A Trick of San Franciscan Perspective

San Francisco looks different depending on the quality of the light or the kindness of the eyes observing its fogs and fears. Some say homeless. I say hobo. They see mess, I see desperation. The air was cold when I went out this morning, and the day had a definite chill to it. The marine layer had built up fog in the sky and no sun was there to burn through it. The streets were deserted and silent. Bodies hid under blankets, getting out of their heads, out of their flesh and tired bones and the misery of their situation. Some people are unhoused and free. Most would rather be inside.

They say itinerant family, I say on the road living life without shackles. They say the children should be in school, I say they are learning life on the fly and free-learning. They see two children putting together a dangerous campfire and I see responsibility and self-reliance. They see a cool day with refreshing fog and no chance of wild fire. I see cold to the bone, damp to the last hair, miserable freezing weather that is an ordeal to withstand and get through if living outside. They see tents and mental illness that mess up their neighborhood, I see a need for shelter and am grateful those who need it have the bare minimum. They see scattered bags and cardboard, I see belongings, even if they are not valuable to anyone else, they are to the person they surround. Treasure takes many forms, and most of them that are worth anything at the essential core of it are living people.

A homeless man held up a sign saying ‘Kindness Matters’. The cold had silenced San Francisco for the day. The streets were deserted except for a few people parking cars, some silent walkers wrapped up against the fog and cold, and the shapes of bodies in doorways huddled under blankets and sleeping bags, cardboard and tarps. The City gets busy when the sun comes out. The fog sends us into collective quiet and motionlessness.

I read the news and the weather reports every day. It seems like everyone has a bad word to say about San Francisco, and yes, we are going through a tough period, but it depends on how that grittiness is observed. The techies are leaving for Texas, Florida and Nevada. Shops are fleeing downtown – no more Nordstrom, no more Old Navy, no more H&M, no more Gap, no more Anthropologie, Ikea delaying opening their new exciting and highly anticipated store on Market Street….and more are closing their doors every day, and I do not see anyone new coming to town to keep downtown Union Square alive and selling. The rising numbers of unhoused on the streets while rent remains extortionate and rising, and houses in the City are vastly overpriced makes no sense. Crime is on the rise to the extent that we have had 12 shootings in two days, and I am wondering when Batman will show up and get control of the whole mess. Just reading the crime alerts on Citizen escalating makes me somewhat nervous about leaving my apartment some days. Knife wielding men 300ft away, man with an axe a block down from here. Naked men on Polk. A person threatening people with a fork on Van Ness. I have had men regularly try and kick my apartment’s metal security gate in. We have unhoused people breaking into our basement and refusing to leave, smoking drugs down there and making it unsafe. I have been harassed in the street for no reason more times than I can count. The sounds outside in this not-good part of town can get disturbing and frightening with the noise of violent crime playing out outside my window It just gets worse and worse. Fires caused by meth smokers, fires in the street, but no fire up the ass of those who can do something about this supposed ‘doom loop’ San Francisco is locked into and make things better.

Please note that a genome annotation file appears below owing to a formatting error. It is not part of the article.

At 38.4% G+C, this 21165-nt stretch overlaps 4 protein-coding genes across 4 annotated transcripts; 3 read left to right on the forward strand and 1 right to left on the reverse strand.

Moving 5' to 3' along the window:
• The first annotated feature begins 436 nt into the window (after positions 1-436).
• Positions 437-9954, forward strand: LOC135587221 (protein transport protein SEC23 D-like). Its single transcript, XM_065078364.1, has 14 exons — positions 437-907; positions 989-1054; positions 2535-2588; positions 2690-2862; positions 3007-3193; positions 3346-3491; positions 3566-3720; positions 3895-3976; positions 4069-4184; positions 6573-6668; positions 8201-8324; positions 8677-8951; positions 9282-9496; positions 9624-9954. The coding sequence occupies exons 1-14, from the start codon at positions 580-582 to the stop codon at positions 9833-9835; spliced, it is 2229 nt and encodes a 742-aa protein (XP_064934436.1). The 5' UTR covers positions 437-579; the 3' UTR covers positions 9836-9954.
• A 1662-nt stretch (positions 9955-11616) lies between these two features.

Instead the powers that be close down harm reduction centers, want to reduce shelter beds by 80 spaces, and then wonder why we have rising overdose deaths in the wake of that decision, and why our streets are full of shit and the detritus of homelessness. They can’t even get some bathrooms set up!

I have sat here in near despair for this beautiful City on the Bay, my beloved home nestled by the Pacific ocean. I might even have been a little sad that there will be no more sock buying in Old Navy, or pant-hunting with the Boy in H&M. I loved wandering the fragrant halls of Nordstrom and hitting up the sale for some discounted tees, but no one in their right mind would pay Nordstrom prices when Amazon sells it cheaper. It is partly the fact that stores are being ‘boosted’ (robbed in local parlance) every few minutes, and no one can do anything about it. Theft under $1000 is ignored. It is more that our habits are changing. We do not need office spaces or physical shops when we have internet ordering and work-from-home.